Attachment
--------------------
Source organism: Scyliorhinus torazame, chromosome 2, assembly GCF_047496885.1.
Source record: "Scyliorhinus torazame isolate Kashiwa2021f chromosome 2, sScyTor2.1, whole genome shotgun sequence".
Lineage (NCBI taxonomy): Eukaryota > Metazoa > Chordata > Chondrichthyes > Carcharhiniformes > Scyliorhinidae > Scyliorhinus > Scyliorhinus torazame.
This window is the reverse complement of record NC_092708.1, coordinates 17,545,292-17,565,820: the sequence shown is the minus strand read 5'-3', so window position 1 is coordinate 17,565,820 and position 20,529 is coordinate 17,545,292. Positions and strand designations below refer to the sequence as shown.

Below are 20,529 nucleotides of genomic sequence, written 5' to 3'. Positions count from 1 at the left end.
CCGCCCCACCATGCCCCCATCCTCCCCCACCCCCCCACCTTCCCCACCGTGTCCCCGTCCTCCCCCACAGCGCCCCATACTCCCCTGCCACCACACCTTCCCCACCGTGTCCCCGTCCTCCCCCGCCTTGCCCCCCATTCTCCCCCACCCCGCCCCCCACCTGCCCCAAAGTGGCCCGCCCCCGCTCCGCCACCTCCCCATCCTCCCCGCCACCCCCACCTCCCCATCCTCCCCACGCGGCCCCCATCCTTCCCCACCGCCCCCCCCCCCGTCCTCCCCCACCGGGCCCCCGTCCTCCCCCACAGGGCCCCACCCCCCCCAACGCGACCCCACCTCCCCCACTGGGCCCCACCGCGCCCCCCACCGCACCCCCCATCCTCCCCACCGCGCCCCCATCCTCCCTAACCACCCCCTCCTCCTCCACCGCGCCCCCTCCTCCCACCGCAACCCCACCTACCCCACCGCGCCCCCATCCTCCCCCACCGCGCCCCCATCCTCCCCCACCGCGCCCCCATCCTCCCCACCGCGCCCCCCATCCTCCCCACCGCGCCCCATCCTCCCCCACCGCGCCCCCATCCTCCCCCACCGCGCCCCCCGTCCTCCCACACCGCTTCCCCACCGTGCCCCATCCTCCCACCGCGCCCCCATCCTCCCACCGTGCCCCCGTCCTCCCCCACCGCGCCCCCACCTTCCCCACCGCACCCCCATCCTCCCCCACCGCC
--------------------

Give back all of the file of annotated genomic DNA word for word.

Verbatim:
Source organism: Scyliorhinus torazame, chromosome 2, assembly GCF_047496885.1.
Source record: "Scyliorhinus torazame isolate Kashiwa2021f chromosome 2, sScyTor2.1, whole genome shotgun sequence".
Lineage (NCBI taxonomy): Eukaryota > Metazoa > Chordata > Chondrichthyes > Carcharhiniformes > Scyliorhinidae > Scyliorhinus > Scyliorhinus torazame.
This window is the reverse complement of record NC_092708.1, coordinates 17,545,292-17,565,820: the sequence shown is the minus strand read 5'-3', so window position 1 is coordinate 17,565,820 and position 20,529 is coordinate 17,545,292. Positions and strand designations below refer to the sequence as shown.

Below are 20,529 nucleotides of genomic sequence, written 5' to 3'. Positions count from 1 at the left end.
CCGCCCCACCATGCCCCCATCCTCCCCCACCCCCCCACCTTCCCCACCGTGTCCCCGTCCTCCCCCACAGCGCCCCATACTCCCCTGCCACCACACCTTCCCCACCGTGTCCCCGTCCTCCCCCGCCTTGCCCCCCATTCTCCCCCACCCCGCCCCCCACCTGCCCCAAAGTGGCCCGCCCCCGCTCCGCCACCTCCCCATCCTCCCCGCCACCCCCACCTCCCCATCCTCCCCACGCGGCCCCCATCCTTCCCCACCGCCCCCCCCCCCGTCCTCCCCCACCGGGCCCCCGTCCTCCCCCACAGGGCCCCACCCCCCCCAACGCGACCCCACCTCCCCCACTGGGCCCCACCGCGCCCCCCACCGCACCCCCCATCCTCCCCACCGCGCCCCCATCCTCCCTAACCACCCCCTCCTCCTCCACCGCGCCCCCTCCTCCCACCGCAACCCCACCTACCCCACCGCGCCCCCATCCTCCCCCACCGCGCCCCCATCCTCCCCCACCGCGCCCCCATCCTCCCCACCGCGCCCCCCATCCTCCCCACCGCGCCCCATCCTCCCCCACCGCGCCCCCATCCTCCCCCACCGCGCCCCCCGTCCTCCCACACCGCTTCCCCACCGTGCCCCATCCTCCCACCGCGCCCCCATCCTCCCACCGTGCCCCCGTCCTCCCCCACCGCGCCCCCACCTTCCCCACCGCACCCCCATCCTCCCCCACCGCC